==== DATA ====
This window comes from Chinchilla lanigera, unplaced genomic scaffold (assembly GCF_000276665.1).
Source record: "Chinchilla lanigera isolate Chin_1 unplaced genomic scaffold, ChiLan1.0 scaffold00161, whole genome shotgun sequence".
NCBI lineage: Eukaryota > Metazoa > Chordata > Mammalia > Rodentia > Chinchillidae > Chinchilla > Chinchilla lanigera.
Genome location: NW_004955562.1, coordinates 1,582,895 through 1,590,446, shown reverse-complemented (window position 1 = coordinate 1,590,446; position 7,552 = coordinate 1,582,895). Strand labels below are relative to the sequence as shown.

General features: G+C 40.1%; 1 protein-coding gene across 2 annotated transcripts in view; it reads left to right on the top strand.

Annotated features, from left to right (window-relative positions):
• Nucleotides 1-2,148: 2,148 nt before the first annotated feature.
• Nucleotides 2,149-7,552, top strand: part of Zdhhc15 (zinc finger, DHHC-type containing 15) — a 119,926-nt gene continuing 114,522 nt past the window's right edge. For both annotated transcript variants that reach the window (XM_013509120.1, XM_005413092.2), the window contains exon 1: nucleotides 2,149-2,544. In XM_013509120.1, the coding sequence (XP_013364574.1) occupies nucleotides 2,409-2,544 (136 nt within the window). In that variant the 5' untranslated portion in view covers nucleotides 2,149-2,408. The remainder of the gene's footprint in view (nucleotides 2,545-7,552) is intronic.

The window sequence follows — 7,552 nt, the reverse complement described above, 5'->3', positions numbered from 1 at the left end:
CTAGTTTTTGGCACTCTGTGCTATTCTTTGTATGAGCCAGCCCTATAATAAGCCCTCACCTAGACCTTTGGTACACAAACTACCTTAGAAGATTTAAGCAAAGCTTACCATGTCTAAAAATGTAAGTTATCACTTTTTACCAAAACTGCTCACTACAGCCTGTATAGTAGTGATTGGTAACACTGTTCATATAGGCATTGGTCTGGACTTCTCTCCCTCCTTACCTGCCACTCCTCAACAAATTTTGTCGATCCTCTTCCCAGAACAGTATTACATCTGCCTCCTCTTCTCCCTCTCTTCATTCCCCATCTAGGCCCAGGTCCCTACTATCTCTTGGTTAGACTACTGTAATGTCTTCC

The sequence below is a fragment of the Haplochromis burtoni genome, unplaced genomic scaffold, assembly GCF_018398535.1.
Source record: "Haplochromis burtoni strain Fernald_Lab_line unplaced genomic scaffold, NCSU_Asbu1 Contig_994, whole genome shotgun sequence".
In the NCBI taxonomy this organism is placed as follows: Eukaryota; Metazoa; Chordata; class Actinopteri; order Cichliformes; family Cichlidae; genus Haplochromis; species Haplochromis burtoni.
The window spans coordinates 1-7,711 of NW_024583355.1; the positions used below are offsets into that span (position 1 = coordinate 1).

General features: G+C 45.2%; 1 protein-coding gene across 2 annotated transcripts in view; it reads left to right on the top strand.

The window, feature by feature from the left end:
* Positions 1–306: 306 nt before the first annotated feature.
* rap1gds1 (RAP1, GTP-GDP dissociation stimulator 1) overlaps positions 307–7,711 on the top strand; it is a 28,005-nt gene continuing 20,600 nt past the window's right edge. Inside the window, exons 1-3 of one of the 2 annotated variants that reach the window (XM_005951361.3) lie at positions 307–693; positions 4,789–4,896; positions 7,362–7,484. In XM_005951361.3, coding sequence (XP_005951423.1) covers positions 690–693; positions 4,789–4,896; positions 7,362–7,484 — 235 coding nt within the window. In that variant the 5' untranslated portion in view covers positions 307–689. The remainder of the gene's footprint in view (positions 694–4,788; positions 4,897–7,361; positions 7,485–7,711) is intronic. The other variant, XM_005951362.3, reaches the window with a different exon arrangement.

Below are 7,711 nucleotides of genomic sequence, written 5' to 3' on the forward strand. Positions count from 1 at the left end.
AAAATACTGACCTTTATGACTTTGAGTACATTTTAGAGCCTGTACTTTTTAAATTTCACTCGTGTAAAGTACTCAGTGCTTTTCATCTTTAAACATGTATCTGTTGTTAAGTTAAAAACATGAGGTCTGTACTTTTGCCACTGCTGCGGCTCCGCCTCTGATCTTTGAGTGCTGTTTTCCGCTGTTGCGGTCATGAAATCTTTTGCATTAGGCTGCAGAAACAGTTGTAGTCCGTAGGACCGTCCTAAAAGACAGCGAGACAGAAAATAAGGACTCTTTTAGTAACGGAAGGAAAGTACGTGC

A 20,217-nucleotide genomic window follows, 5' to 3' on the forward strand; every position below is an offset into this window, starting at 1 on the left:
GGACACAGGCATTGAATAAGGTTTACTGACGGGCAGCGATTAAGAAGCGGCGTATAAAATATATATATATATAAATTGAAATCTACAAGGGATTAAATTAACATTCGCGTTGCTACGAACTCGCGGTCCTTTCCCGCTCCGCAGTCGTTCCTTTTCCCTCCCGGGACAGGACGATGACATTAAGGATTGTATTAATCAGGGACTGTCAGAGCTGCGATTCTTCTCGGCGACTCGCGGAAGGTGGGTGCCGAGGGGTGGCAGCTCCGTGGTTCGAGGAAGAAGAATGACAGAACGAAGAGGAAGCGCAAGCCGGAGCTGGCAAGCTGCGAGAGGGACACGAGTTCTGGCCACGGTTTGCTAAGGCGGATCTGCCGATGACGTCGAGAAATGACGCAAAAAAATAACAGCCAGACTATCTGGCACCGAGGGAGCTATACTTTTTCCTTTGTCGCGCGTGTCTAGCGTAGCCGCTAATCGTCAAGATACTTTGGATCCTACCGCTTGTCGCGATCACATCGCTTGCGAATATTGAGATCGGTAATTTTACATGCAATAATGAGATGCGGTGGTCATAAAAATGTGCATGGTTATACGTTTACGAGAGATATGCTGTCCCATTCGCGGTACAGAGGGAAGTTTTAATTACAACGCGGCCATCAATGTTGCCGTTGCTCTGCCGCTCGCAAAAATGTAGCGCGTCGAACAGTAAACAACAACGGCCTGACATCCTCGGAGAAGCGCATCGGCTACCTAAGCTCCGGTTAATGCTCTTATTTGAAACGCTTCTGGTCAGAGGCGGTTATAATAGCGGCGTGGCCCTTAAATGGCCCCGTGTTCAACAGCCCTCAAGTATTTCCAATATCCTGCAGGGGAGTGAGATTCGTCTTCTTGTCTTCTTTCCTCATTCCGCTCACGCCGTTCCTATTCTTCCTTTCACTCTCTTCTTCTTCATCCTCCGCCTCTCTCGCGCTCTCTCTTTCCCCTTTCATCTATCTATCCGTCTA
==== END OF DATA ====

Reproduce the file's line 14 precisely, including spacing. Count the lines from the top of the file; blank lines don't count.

The window spans coordinates 1-7,711 of NW_024583355.1; the positions used below are offsets into that span (position 1 = coordinate 1).